The extent to which figures in football seem to think they operate beyond the law fascinates me.
I’m not talking about the antics of the players which fill the tabloids. There’s an air of inevitability to the sort of incidents which take place when you give a young lad a pile of money and tell him he’s the greatest thing on earth.
When you create a generation of boys who never need to grow up, there’ll be accidents along the way: is it Mario Balotelli’s fault, as he drives away from training in his camouflaged mega-car, that he’s thinking “Wow! I love being eight years-old and having all these toys”? I’m more concerned about the adults in the game. The ones who are supposed to know better.
Sometimes I despair at the comments of Tony Pulis and his ilk as they condemn divers as somehow morally redundant, while defending leg-breaking tackles which would be classed as assault in the real world. But the grand daddy of them all is the great knight of bias, Sir Alex Ferguson.
His comments on the transfer of Ezekiel Fryers from Standard Liege to Spurs are not the sort of thing your legal representative would encourage you to say. In announcing that Spurs have broken the rules, he’s pushing his luck; in naming Daniel Levy he’s giving slander lawyers palpitations!
“It’s a Daniel Levy deal. You know, it’s his fingerprints all over it. It’s the kind of thing we expected he was going to do.”
This is either an incredibly reckless or an incredibly clever thing to say. He might be judging that Levy can’t do anything about it because he’s confident he’s right, so any legal action would necessitate the sort of investigation Ferguson is demanding.
However, making such comments is surely born of the sort of cosseted existence Ferguson has enjoyed throughout his career. Really, it’s not all that different to Balotelli’s experience of life in football: Ferguson has been able to act with impunity for years, above football’s law. Break the broadcasting contract by refusing to talk to the BBC for years? No problem; there’ll be no punishment. Rubbish referees when he doesn’t get his way? Well, the authorities aren’t going to do anything to protect them, so they’re fair game.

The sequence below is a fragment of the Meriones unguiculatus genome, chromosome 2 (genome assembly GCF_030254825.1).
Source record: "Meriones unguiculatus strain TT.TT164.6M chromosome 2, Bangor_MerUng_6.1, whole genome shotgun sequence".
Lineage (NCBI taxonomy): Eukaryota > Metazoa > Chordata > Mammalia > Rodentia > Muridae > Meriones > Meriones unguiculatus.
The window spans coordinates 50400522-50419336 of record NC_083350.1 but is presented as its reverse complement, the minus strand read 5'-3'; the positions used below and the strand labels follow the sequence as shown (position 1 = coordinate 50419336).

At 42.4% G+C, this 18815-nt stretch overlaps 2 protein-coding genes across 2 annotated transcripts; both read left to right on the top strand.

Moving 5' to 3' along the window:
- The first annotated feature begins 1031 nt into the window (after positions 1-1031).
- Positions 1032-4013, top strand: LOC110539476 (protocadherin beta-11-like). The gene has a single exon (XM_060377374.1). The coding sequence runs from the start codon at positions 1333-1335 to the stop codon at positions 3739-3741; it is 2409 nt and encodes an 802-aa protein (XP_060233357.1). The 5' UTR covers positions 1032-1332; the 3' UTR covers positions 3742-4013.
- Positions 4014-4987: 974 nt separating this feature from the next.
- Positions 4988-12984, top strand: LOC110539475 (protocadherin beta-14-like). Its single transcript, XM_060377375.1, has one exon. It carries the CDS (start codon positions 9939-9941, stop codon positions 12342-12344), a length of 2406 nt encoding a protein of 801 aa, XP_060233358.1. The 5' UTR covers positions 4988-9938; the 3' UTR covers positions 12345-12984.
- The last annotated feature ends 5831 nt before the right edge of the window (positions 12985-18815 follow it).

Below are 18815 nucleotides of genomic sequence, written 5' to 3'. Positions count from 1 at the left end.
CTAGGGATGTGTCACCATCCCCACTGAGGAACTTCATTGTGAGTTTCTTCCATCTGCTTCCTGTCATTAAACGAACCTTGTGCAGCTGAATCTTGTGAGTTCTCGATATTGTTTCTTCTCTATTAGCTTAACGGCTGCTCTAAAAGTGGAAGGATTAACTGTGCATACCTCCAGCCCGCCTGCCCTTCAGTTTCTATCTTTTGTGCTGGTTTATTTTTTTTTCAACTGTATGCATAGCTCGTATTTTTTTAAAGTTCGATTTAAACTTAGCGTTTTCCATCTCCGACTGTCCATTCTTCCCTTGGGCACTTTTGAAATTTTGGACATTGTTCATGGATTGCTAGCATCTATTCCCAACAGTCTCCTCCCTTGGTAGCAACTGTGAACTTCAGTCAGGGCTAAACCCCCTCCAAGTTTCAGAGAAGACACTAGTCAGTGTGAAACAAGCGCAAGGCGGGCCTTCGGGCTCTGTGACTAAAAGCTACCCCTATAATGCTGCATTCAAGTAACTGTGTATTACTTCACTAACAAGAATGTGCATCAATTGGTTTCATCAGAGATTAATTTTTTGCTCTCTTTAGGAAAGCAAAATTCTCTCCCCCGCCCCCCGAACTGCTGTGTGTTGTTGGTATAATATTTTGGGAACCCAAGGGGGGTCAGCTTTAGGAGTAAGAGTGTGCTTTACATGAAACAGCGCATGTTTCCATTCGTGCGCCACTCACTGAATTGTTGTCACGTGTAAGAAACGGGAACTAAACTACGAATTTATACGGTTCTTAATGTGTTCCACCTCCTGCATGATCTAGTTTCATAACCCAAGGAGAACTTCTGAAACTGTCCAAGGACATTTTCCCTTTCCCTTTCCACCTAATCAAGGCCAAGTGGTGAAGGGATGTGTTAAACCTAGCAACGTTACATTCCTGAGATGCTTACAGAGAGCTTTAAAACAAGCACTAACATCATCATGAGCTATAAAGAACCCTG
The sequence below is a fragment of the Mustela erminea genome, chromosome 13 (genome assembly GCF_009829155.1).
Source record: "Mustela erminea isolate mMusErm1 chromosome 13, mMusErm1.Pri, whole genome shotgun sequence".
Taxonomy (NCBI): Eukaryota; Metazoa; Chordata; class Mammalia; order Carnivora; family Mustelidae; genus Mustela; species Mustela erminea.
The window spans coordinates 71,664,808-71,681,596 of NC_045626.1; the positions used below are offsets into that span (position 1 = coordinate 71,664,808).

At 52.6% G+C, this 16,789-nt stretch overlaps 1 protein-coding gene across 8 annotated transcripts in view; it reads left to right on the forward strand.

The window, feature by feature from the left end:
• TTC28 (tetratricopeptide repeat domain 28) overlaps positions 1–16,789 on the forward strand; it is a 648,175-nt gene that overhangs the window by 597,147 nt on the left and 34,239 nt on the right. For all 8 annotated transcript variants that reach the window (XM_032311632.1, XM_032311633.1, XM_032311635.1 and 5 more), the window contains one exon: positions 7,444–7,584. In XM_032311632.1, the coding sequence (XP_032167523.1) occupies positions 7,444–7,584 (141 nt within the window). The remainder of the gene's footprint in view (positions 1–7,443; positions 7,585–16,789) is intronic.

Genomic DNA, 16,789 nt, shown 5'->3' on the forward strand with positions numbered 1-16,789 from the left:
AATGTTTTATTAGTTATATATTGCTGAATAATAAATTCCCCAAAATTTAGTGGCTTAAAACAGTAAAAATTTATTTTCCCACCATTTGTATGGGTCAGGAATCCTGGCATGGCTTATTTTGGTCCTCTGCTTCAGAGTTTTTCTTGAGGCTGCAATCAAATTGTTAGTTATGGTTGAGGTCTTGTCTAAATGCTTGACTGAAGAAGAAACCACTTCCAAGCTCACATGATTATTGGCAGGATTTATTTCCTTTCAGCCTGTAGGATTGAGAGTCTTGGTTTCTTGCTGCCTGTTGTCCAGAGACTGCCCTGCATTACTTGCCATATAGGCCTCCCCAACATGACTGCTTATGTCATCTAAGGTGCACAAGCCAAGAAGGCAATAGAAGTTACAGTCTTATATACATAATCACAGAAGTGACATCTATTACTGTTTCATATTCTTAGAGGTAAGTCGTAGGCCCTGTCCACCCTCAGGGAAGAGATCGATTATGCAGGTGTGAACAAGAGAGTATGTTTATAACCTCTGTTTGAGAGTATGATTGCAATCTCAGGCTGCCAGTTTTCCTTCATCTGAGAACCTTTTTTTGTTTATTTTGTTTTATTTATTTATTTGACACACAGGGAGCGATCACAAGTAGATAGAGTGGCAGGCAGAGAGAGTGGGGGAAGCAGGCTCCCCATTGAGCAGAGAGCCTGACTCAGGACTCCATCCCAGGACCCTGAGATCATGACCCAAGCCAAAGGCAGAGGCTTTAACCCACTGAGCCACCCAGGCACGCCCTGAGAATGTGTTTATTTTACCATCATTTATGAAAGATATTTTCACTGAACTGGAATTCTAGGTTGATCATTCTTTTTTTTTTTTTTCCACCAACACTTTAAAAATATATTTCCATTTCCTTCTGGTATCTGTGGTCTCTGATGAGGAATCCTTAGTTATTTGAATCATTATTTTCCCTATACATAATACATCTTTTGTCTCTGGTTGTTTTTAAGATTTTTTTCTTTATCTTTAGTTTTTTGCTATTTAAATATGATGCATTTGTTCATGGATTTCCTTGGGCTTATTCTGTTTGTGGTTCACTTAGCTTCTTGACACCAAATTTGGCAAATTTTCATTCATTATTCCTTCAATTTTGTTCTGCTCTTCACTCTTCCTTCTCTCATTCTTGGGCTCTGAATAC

With the game feeding off the dramas Ferguson creates, he’s encouraged to keep going. Why on earth would he change when the prospect of an actual consequence for his actions is zero? All he gets is lionised for “playing mind games” whenever he attacks anyone, a media-created sport which, unlike any other, has a pre-determined outcome: no matter what happens, Ferguson is always judged the winner.
But the murky waters of youth player transfers is an area he ought to wade in carefully. Throwing unsubstantiated allegations around is a dangerous game to play when, during your time at a club, they’ve been accused of coercing a teenage Obi John Mikel into signing a contract with his agents absent, the BBC has aired a documentary alleging an unhealthy link between United and Ferguson’s son Jason, who happens to be an agent (it claimed Ferguson threatened to veto Jonathan Greening and Mark Wilson’s moves to Middlesbrough if they didn’t sack their agents and sign for his son), and United have been accused by Le Havre’s president of offering the parents of 16-year-old Paul Pogba a house and £170,000 in cash.
And then there’s the Bebé saga, where United paid over the odds for a player Ferguson subsequently admitted he’d never seen play, a deal which was eventually investigated by the Portuguese police after a claim that £3,000,000 had gone missing from the transaction.
Of course, Ferguson’s comments might just be a tit-for-tat after Tottenham’s unhappiness over his conduct of Dimitar Berbatov’s transfer to Old Trafford in 2008. They felt the Bulgarian striker had been unsettled by an illegal approach and submitted a dossier to the Premier League detailing a year’s worth of evidence.
There are, of course, plenty of other similar stories: a reign as long as Ferguson’s is bound to attract all sort of myths and tales. And there’s no firm evidence of wrong-doing to be fair to him. But then there’s no firm evidence of wrong-doing in the Fryers case either.
Ferguson’s one-eyed approach to the game has allowed him to bully his way through a lot of situations in the game, but he ought to be careful to observe where the boundaries of football lie and ensure he doesn’t carry such behaviour into the real world, where there might be consequences.
Ferguson, like Balotelli, feels above the law. He ought to be careful, but let’s be honest, nobody’s going to be brave enough to tell him that, are they?